The Education Department is increasingly relying on collection agencies to obtain funds from those who have defaulted on student loans, but the department is failing to monitor complaints about these agencies, says a new report from the National Consumer Law Center. The center "found that contractors do not maintain accessible complaint systems and some agencies ignore the department’s minimum requirements for handling borrower grievances," the report says. "Overall, the complaint systems used by some collectors display a haphazard approach to resolving borrower disputes. The department also has failed to inform borrowers of the resources available through the agency to address complaints."
Chester College employees overwhelmingly passed a critical report on President Robert Baines on Monday, saying the institution’s dire financial situation is due to mismanagement at the highest levels. (Separately, the institution's board affirmed its confidence in Baines in a unanimous vote.)
Every non-adjunct faculty member and all but one staff member signed the 15-point vote of no confidence that said the college’s $750,000 deficit and possible closure “were preventable had the president fulfilled his responsibilities and had the board of trustees held him accountable.”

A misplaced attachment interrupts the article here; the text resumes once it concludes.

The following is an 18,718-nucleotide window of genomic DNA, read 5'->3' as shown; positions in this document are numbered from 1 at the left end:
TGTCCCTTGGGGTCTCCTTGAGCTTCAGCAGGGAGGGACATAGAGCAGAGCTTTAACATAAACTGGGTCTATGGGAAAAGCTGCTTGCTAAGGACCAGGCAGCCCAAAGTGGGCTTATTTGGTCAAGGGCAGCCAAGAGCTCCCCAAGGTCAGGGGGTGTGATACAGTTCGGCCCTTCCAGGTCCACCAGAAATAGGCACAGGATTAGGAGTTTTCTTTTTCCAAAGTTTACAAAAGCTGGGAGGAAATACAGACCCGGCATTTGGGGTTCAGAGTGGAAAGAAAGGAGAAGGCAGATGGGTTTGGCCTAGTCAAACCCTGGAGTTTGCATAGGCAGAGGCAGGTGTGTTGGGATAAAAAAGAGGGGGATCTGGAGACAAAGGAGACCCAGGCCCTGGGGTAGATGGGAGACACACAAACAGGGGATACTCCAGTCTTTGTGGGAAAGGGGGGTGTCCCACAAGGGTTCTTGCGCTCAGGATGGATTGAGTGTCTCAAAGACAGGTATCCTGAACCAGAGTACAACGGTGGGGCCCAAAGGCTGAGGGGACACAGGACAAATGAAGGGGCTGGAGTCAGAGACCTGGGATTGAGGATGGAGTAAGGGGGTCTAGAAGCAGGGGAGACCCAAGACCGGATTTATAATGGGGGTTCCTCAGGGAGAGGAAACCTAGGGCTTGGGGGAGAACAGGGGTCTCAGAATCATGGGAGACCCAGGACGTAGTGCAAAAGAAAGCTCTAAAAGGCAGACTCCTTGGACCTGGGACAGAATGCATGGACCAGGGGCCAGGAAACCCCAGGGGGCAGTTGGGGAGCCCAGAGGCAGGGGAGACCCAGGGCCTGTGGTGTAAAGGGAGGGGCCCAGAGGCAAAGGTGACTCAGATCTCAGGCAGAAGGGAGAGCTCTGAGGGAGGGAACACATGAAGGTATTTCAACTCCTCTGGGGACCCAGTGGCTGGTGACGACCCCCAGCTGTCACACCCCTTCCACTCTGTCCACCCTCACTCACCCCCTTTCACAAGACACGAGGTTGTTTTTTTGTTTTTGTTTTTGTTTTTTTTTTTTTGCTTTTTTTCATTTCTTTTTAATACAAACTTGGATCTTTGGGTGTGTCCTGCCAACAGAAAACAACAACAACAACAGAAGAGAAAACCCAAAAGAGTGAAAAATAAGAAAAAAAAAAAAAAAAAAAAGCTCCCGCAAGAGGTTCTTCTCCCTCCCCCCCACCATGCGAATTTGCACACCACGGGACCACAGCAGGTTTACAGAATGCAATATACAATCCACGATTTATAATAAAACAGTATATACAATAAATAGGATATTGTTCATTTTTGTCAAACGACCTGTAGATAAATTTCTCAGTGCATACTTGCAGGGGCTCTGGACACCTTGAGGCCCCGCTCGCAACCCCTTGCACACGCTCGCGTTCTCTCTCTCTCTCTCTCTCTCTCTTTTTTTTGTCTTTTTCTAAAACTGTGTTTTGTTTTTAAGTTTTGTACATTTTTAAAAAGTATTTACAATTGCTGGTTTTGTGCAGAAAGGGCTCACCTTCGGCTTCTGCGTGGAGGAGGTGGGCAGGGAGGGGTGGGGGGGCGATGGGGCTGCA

Baines said the anger is understandable, but that he's confident he handled a difficult situation as best he could while enrollment fell and infrastructure crumbled.
The 119-student arts college in New Hampshire must find hundreds of thousands of dollars in order to stay open next fall. Initial fund-raising efforts had yielded $87,000 as of Sunday, encouraging faculty and student leaders but leaving them far short of their ultimate goal.
Among the criticisms of Baines were his failure to raise funds and his slow speed in alerting employees and students to the magnitude of the financial situation. The petition accuses him of saying, “You cannot fund-raise for a sinking ship.”
He disputes ever saying "sinking ship," but said the concept is accurate enough. "It’s very difficult to go out and raise money with the financial situation we’re in," he said. Efforts to find a partner to take over the campus fell through because many of the college's facilities are in disrepair, Baines said.
The no-confidence vote concedes that Chester’s closure is a possibility, and the document outlines employee efforts to help students transition to a new college should that become necessary. But the document expresses hope Chester can be saved – alluding to pledges of $600,000 in donations over the next six years -- and asks that Baines step aside should the college survive.
The national accrediting agency for Career Education Corp. on Monday decided not to pursue penalties against 71 campuses that had been under review over reported problems with job placement rates. Four campuses, however, were placed on probation. The Accrediting Council for Independent Colleges and Schools had asked the for-profit higher education provider to demonstrate that its job-placement reporting was adequate after a recent review by an outside law firm found that some campuses lacked sufficient documentation. Career Education's president and CEO, Gary E. McCullough, resigned shortly after that news broke. Steven H. Lesnik, the new CEO, said in a news release that the company "had made great strides" but would continue to improve student job placement results.